In an effort to prevent the recurrence of such an incident, Netanyahu instructed Cabinet Secretary Zvi Hauser to issue new directives to the cabinet ministers to ensure he would in the future be informed in advance of any decisions that could either lead to public disturbances or impact on diplomatic or security matters.

Despite the controversy, Biden, after his meeting with Abbas and PA Prime Minister Salam Fayyad, urged both Israel and the Palestinians to build an “atmosphere of support” for negotiations and “not to complicate them.”

He also assured Abbas and the PA leadership that the US would continue to support them as long as they sought peace.

“I promise you, Mr. President, that the United States will also stand with those who take the risks that peace requires,” Biden told Abbas.

He added that the indirect talks that are expected to be launched soon should eventually lead to direct negotiations and the establishment of a viable and contiguous Palestinian state.

Abbas reiterated the PA’s commitment to peace as a “strategic choice” and said that the time has come for making peace on the basis of two states that would live alongside each other in peace and security.

Abbas called upon the Israeli government not to “waste the chance for peace” and stop creating facts on the ground. He also called for lifting the blockade imposed on the Gaza Strip, which has been under the control of Hamas since 2007.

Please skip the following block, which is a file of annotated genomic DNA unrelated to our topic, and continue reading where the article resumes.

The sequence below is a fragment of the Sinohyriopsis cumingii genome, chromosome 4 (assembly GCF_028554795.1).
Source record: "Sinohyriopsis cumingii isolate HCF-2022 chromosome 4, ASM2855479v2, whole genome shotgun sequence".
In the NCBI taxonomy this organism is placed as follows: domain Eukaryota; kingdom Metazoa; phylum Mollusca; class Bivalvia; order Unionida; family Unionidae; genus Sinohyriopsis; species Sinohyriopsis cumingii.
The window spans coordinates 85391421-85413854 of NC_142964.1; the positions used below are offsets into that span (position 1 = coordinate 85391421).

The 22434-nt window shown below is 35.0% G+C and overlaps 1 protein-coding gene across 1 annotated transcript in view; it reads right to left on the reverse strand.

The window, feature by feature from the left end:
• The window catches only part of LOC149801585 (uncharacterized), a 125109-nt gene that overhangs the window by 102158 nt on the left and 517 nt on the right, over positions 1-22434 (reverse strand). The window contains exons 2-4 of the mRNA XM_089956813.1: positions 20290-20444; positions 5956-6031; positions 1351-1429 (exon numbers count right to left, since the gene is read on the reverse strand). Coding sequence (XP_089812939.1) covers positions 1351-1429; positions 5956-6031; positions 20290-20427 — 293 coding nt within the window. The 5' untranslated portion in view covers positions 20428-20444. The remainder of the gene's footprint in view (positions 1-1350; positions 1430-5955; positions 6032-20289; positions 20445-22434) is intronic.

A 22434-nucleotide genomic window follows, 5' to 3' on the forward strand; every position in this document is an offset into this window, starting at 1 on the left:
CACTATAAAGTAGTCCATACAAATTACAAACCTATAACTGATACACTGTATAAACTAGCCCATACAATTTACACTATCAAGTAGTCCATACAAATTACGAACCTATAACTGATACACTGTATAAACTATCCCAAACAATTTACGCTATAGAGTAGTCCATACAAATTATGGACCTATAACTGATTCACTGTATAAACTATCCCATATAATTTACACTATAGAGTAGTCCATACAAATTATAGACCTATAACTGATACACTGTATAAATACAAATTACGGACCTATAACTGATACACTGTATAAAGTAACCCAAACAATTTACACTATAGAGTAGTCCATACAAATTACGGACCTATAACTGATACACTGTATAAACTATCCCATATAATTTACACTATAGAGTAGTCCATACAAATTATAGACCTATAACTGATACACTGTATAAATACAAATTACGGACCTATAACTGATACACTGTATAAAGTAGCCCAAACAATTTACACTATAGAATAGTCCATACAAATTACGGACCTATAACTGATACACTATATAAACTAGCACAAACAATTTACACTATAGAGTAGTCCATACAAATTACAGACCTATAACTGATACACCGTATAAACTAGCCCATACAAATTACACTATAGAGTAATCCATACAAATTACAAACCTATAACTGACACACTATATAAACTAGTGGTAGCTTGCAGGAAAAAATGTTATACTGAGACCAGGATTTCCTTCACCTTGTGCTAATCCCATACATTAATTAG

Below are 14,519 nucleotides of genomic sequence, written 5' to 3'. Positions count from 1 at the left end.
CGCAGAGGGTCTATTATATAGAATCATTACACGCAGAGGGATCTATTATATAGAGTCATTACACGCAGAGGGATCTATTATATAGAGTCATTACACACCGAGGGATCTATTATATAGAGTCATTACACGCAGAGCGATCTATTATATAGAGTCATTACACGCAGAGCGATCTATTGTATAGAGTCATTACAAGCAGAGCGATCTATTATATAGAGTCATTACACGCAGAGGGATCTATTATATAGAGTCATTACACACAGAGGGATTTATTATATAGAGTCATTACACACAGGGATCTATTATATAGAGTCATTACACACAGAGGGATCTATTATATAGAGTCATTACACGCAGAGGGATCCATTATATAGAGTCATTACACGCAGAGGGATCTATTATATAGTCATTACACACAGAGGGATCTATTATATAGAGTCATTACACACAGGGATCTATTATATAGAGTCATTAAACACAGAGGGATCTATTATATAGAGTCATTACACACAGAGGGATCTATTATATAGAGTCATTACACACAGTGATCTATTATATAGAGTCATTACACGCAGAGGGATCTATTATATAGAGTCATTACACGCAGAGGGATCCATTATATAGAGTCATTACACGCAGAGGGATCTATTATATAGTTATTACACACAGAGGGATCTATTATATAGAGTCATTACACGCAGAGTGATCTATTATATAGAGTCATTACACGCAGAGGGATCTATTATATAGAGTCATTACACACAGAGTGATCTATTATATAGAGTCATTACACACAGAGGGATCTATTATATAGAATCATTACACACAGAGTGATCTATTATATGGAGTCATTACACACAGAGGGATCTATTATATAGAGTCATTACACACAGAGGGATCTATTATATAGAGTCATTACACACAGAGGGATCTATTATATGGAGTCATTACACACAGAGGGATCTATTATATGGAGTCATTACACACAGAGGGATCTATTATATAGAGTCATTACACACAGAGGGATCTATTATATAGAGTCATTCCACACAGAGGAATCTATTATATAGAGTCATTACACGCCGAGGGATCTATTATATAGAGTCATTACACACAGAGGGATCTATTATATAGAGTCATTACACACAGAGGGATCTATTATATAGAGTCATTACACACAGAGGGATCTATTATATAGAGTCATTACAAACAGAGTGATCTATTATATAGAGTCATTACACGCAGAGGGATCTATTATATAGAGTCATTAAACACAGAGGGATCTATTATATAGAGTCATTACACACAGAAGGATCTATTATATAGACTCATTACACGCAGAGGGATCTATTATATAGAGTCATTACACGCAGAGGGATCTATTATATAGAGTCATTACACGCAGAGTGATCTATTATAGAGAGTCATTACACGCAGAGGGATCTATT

Muhammad Dahlan, member of the Fatah Central Committee and a former PA security commander, said that condemnations of Israel’s plans were insufficient and called on the US to force Israel to halt all measures on the ground.

“We welcome the position of US Vice President Joe Biden, who has condemned the latest Israeli decision to build new settlements, but what is needed are practical steps that would deter Israel from seizing control over the land,” Dahlan said.

He also accused the Israeli government of harming US interests in the region.

The European Union, meanwhile, joined Biden in condemning the Ramat Shlomo announcement, with EU foreign policy chief Catherine Ashton issuing a statement calling on the government to “reverse this decision. The EU calls upon the Israeli authorities to fulfill all their commitments and obligations vis-à-vis the peace process and to refrain from unilateral decisions and actions that may jeopardize the final status negotiations.

“The European Union reiterates that settlements are illegal under international law. They undermine current efforts for restarting peace negotiations, constitute an obstacle to peace and threaten to make a two-state solution impossible.”

Britain’s Foreign Secretary David Miliband did not suffice with the EU statement, and issued one of his own, calling it a “bad decision at the wrong time. It will give strength to those who argue that Israel is not serious about peace. Along with our EU partners, I condemn it as certain to undermine the mutual confidence we need.”

Biden, meanwhile, will wrap up his three-day trip to Israel and the PA on Thursday with a speech at Tel Aviv University entitled “The Enduring Partnership Between the United States and Israel.”

This address will be keenly watched and analyzed in Jerusalem to see whether he will repeat the support and ardor for Israel that he articulated on Tuesday before the Ramat Shlomo issue exploded.